How does Riot get away with charging so much money for something as seemingly ridiculous as a futuristic DJ character dropping into a fantasy game full of zombies, werewolves, and wizards? She looks and sounds really cool, that's certainly part of it. But more importantly, she stands out.
MOBA players buy skins for their favorite characters so they can do just that: distinguish themselves from the rest of the pack, announce themselves as someone (or something) relatively rare and therefore special. It's a way to solidify the relationship a player has with his or her favorite character. Not every League player is going to cough up $25 for a single character skin, so picking up one like DJ Sona is a handy way to reaffirm—both to yourself and to other players—that this character is truly yours. Many League games I've played begin with me and my teammates complimenting whoever has the coolest (and usually most outlandish) special skin on our team.
I just don't think Heroes of the Storm's skins are radical enough. It's not entirely fair to compare a game as young as Heroes of the Storm to entrenched genre heavyweights like League of Legends and Dota 2 when it comes to stuff like special skins. League has been around since 2009. Even though Heroes is already charging top-dollar for character skins and releasing them at a regular rate, the game is still in Beta. But the reason Heroes' lacklustre skins frustrate me is because they reveal a weird tension that exists in the game—one that I'm not sure Blizzard has figured out how to resolve quite yet.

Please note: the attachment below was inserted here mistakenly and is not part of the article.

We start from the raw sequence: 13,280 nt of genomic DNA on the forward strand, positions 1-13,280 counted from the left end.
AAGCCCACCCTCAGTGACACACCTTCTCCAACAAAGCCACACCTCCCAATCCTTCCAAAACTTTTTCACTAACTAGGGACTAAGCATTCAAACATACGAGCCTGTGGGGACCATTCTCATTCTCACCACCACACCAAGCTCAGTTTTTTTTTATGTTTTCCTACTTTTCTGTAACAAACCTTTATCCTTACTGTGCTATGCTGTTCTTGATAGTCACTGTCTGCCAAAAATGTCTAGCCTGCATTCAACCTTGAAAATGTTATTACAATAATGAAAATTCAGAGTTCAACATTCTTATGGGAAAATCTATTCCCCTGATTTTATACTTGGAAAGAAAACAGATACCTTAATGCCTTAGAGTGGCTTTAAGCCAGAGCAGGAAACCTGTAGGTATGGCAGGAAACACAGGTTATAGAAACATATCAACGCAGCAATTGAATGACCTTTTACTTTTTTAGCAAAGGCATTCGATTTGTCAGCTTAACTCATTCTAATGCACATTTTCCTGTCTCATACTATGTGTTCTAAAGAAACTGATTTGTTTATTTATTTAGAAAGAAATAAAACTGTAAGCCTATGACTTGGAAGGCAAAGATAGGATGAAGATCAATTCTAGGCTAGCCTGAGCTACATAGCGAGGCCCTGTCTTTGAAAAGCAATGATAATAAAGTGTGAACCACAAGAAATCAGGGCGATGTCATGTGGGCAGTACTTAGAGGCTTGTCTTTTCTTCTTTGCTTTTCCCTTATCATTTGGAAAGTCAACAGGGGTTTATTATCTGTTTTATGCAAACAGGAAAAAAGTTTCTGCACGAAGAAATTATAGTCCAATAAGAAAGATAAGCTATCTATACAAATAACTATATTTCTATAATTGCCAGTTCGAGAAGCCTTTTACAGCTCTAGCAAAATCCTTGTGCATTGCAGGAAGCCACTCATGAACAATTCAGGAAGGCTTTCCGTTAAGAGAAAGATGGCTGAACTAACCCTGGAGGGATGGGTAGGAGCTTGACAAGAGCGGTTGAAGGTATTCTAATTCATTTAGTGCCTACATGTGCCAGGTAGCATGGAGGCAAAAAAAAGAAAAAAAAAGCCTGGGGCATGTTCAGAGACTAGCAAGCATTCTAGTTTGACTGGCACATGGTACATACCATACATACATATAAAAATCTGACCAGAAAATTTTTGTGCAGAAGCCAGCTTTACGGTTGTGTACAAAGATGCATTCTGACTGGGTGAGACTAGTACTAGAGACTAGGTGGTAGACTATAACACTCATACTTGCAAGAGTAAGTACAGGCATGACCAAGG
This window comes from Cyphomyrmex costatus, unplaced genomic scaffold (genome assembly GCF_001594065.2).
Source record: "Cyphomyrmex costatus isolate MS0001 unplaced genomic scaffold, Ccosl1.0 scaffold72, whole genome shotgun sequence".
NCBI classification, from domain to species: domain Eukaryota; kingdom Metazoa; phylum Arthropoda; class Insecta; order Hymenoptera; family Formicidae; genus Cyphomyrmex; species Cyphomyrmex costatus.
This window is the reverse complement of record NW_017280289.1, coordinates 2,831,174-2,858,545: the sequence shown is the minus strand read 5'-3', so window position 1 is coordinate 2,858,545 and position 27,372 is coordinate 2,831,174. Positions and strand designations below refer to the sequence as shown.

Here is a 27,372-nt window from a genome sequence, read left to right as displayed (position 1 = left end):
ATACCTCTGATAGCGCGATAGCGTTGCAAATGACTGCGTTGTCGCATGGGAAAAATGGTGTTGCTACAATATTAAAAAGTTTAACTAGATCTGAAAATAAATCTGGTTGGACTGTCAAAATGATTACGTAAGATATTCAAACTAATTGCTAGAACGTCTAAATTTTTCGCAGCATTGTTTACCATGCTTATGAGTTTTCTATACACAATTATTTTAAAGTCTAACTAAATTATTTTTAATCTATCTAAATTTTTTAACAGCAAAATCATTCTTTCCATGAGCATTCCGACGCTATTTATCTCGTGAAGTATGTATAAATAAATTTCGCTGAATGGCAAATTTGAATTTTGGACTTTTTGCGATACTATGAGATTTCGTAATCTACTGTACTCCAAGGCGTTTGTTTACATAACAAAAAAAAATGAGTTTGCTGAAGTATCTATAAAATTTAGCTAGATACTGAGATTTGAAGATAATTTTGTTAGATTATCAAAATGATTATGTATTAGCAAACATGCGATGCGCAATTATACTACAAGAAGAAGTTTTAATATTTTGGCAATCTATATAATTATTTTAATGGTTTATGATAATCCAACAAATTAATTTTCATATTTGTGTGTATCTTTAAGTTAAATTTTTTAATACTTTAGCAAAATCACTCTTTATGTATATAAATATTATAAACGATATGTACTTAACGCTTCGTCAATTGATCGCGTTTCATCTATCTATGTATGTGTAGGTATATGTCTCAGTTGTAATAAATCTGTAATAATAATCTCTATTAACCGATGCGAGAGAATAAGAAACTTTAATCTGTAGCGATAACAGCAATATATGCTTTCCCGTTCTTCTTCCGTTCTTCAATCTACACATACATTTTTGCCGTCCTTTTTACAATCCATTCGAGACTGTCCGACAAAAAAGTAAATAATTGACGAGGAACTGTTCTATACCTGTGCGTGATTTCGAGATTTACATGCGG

The problem is that it seems like Blizzard is having to play it safe with their character designs. Similar to Super Smash Bros., Heroes of the Storm is a piece of fanfiction for diehard Blizzard fans to indulge in—finally living out their dreams of rushing into battle as someone like Diablo, the Lord of Terror.